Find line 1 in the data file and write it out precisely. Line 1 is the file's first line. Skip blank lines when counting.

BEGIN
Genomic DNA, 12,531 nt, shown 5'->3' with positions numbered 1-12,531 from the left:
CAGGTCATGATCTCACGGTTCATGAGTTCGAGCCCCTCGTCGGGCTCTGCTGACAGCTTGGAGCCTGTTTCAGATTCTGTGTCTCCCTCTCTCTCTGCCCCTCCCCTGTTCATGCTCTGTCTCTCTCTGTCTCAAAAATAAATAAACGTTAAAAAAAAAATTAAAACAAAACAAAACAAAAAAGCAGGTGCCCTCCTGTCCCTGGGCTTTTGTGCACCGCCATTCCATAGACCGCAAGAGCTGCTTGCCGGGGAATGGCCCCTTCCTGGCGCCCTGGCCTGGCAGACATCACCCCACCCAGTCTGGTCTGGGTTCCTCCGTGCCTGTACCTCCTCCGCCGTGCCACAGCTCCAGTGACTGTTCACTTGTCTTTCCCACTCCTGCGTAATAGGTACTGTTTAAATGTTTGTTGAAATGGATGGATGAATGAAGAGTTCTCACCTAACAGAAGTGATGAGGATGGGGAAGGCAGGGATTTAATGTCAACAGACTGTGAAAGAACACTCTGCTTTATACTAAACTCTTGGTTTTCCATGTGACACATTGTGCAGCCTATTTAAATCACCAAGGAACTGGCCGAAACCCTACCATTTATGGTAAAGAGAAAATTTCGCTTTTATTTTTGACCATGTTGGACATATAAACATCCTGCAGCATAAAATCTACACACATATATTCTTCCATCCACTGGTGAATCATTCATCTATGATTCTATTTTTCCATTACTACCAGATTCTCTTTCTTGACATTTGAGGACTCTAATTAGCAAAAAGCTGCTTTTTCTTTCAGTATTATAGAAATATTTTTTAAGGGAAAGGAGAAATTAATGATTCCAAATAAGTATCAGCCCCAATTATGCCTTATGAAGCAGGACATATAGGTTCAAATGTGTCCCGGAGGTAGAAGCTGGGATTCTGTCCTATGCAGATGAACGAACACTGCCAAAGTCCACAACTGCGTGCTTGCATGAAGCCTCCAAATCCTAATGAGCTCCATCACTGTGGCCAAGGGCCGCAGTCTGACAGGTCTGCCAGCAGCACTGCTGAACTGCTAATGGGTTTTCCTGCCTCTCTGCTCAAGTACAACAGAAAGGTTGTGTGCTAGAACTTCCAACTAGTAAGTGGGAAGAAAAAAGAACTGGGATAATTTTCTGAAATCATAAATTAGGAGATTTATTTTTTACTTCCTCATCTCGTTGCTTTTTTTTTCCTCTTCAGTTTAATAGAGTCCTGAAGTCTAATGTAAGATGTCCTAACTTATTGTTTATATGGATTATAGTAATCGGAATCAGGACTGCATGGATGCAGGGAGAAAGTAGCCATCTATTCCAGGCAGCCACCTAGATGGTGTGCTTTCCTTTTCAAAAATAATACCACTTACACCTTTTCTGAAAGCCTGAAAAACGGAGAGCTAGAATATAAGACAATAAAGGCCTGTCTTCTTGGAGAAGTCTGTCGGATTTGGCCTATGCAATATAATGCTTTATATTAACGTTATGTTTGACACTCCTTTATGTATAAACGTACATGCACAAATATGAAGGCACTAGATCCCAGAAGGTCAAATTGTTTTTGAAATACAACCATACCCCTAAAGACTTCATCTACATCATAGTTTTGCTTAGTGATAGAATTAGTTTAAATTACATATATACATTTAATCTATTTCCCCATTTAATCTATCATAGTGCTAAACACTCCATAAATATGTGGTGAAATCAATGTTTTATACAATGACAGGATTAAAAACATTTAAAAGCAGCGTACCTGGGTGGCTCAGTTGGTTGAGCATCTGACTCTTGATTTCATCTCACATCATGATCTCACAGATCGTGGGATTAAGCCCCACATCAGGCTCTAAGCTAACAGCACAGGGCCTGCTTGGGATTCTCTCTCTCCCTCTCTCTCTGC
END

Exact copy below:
Genomic DNA, 12,531 nt, shown 5'->3' with positions numbered 1-12,531 from the left: